The English translation of The Evenings has brought renewed attention to what made the novel an unlikely classic—and to its reputation for being “too Dutch” to resonate with a non-native audience. As Sam Garrett, whose translation will be published in the U.S. on January 31, told me, “People often asked me, when they heard I was working on the book: ‘Oh, how can you translate De avonden? It’s so specifically Dutch.’” That claim, of course, raises the question of what it means to be Dutch in the first place. Critics often cite a number of qualities that account for The Evenings’ national specificity: Reve’s sense of humor, mundane references to local culture, the religious dimensions of the Dutch language, and of course the historical context. These elements—along with some practical roadblocks—contributed to the myth of the book’s untranslatability for decades. Now, that myth has effectively shattered.
In The Evenings, Reve captured the disaffection of Dutch youth through Frits’s grotesque dreams, his ability to joke about anything (even war casualties), and his constant intermingling of the sacred and profane. The novel opens by announcing Frits, with comic grandeur, as “the hero of this story.” He checks his watch early in the morning before drifting into a dream where six men carry a coffin with a cracked, sagging bottom. A hand then emerges from the crack and reaches for one of the men’s throats. “If I scream,” thinks Frits, “the whole thing will fall to the floor… there’s nothing I can do.” The book continues as it begins: with a mixture of clock-watching banality, cryptic symbolism, and ironic bombast. And it’s captivating.
Much of the book’s comedy comes from Frits’s stately tone, and how he applies it to everyday, and sometimes inappropriate, subjects. To wield Dutch, Reve believed a writer needed to absorb the Statenbijbel, the Netherlands’ equivalent of the King James Bible, that was published in 1637. “That language,” Reve said, “that dialect, is what has become Dutch.” The Statenbijbel helped to unify the various dialects of the Dutch Republic into one language, and so too helped in unifying the Netherlands as a whole. In the late 1940s, this style would’ve seemed highly formal, almost parliamentary, but the biblical echoes would not have been lost on Reve’s audience. Which is why it was subtly sacrilegious for Reve to use that tone—in the then very Christian Netherlands—to describe Frits wandering home drunk or examining himself naked in a mirror.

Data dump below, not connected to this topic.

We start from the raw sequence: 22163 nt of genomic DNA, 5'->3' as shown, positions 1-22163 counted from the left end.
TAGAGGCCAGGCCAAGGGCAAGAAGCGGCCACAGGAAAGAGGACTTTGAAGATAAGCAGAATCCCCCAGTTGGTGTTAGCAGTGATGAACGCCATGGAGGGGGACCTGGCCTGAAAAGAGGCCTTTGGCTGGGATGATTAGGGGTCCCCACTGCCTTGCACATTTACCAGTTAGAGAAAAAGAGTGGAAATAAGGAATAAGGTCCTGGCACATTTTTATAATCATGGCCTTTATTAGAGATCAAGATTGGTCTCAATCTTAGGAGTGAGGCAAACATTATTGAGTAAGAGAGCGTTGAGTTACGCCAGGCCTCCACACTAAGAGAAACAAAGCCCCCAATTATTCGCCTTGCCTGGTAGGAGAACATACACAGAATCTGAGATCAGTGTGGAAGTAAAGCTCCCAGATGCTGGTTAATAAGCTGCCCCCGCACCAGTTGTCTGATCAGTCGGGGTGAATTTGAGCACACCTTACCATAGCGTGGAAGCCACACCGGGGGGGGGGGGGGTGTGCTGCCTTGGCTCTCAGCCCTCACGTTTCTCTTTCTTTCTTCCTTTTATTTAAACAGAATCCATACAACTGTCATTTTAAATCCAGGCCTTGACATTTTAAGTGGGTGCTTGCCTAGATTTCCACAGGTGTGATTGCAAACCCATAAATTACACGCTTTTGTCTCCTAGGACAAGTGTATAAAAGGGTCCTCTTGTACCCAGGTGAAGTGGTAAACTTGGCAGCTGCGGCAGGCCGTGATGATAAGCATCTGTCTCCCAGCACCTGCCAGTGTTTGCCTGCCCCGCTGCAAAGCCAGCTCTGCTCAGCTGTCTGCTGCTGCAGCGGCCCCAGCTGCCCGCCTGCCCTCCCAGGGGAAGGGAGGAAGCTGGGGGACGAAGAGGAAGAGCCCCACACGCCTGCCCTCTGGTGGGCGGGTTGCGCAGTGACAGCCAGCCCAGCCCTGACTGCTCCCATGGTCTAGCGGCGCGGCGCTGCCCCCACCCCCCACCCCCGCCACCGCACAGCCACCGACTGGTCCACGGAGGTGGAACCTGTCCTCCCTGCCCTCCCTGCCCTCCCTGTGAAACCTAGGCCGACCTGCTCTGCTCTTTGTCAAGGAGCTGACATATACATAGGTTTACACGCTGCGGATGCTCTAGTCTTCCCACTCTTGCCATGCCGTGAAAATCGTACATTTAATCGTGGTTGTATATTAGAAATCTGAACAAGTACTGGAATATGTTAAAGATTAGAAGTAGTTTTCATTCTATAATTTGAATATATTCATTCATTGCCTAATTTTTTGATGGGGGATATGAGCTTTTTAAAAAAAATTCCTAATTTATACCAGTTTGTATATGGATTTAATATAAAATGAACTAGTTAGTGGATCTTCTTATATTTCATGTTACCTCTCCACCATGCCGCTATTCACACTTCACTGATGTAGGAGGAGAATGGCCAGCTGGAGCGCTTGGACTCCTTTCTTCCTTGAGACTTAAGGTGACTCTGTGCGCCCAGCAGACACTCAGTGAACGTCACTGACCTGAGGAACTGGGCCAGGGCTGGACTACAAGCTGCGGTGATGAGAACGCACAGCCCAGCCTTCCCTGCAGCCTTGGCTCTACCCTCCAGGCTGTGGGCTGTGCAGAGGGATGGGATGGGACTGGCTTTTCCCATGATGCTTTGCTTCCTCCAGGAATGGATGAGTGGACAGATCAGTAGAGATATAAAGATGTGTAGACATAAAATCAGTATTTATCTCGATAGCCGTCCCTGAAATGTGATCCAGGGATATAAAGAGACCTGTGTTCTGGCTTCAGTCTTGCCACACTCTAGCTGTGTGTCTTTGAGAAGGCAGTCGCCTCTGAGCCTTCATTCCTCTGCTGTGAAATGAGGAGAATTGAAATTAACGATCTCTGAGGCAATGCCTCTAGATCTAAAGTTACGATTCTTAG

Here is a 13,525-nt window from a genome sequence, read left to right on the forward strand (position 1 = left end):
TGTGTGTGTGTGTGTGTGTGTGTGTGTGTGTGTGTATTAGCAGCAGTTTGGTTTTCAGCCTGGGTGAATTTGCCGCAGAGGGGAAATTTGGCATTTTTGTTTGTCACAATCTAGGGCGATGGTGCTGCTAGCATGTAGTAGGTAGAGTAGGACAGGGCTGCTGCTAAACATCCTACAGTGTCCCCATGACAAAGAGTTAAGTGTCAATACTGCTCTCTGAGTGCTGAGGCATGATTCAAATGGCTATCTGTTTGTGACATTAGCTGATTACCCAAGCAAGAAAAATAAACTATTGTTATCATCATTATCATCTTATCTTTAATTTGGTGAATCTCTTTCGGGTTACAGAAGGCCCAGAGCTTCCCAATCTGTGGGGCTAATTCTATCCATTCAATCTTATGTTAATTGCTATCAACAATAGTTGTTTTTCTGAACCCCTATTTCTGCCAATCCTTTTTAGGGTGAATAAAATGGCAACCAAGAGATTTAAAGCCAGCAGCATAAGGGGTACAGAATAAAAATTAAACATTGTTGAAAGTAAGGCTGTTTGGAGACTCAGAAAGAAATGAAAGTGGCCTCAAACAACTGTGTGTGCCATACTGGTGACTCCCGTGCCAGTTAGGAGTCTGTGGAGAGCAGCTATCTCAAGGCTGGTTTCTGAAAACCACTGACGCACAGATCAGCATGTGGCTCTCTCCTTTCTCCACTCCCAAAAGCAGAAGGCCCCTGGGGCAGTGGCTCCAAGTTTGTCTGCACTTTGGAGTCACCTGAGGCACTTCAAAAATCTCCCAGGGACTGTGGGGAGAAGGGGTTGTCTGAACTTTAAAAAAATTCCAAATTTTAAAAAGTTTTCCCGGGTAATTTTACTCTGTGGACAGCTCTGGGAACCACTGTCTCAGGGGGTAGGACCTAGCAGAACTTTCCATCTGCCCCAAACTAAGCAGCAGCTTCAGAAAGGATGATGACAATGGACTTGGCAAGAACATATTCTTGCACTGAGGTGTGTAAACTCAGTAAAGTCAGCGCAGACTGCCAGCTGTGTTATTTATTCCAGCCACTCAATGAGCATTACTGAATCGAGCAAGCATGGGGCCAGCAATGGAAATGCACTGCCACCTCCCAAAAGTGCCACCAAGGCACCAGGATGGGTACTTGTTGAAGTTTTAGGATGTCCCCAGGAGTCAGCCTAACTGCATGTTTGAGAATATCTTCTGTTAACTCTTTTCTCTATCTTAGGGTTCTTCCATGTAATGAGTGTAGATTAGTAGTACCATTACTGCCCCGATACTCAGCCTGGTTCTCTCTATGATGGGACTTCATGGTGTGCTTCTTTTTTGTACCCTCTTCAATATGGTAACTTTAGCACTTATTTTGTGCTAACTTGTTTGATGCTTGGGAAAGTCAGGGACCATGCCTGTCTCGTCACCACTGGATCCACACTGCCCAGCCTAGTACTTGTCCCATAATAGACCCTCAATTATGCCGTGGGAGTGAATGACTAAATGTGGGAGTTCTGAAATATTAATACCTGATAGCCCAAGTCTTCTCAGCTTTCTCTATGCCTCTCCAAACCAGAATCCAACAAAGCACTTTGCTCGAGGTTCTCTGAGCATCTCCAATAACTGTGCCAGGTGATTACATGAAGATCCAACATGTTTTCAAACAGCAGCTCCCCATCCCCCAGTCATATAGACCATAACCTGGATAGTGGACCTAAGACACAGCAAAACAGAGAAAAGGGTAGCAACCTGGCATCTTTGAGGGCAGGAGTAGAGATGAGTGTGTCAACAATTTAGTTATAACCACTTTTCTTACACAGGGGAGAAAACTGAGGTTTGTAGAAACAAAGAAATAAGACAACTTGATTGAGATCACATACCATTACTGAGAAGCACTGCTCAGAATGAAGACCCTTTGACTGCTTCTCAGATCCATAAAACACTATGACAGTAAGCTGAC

What goes unsaid also plays a key role in The Evenings. World War II is arguably the book’s center, but it is an absent center, one perpetually talked around, and only mentioned a couple of times in passing. Frits’s obsessive attention to detail and abstract ruminations often act as distractions from the war’s after-effects. Late in the novel, Frits’s mother accidentally buys fruit juice rather than wine, leading to a monologue often considered one of the most beautiful ever composed in Dutch. Frits pleads to God, listing all his parents’ little foibles: His father “hears little [and] what he hears is not worth mentioning,” his mother “makes oliebollen,” Dutch pastries, “with the wrong pieces of apple.” He then tearfully proclaims their “immeasurable goodness” and expresses his concern for them as “death approaches and the grave yawns.” But they will not even have the dignity of a grave; they’ll have an urn as “we pay for that in weekly installments.” The book’s tragedy lies in Frits’s flippant attitude toward the world and in the way time takes on a renewed poignancy. “Let us make sure our time is well spent,” Frits says earlier in the novel, while seeming to waste his time on trivialities. Yet, in the aftermath of a war, there is something quietly life-affirming in having time to waste. “I am alive,” Frits announces to his toy rabbit on New Year’s morning, “whatever ordeals are yet to come, I am alive.”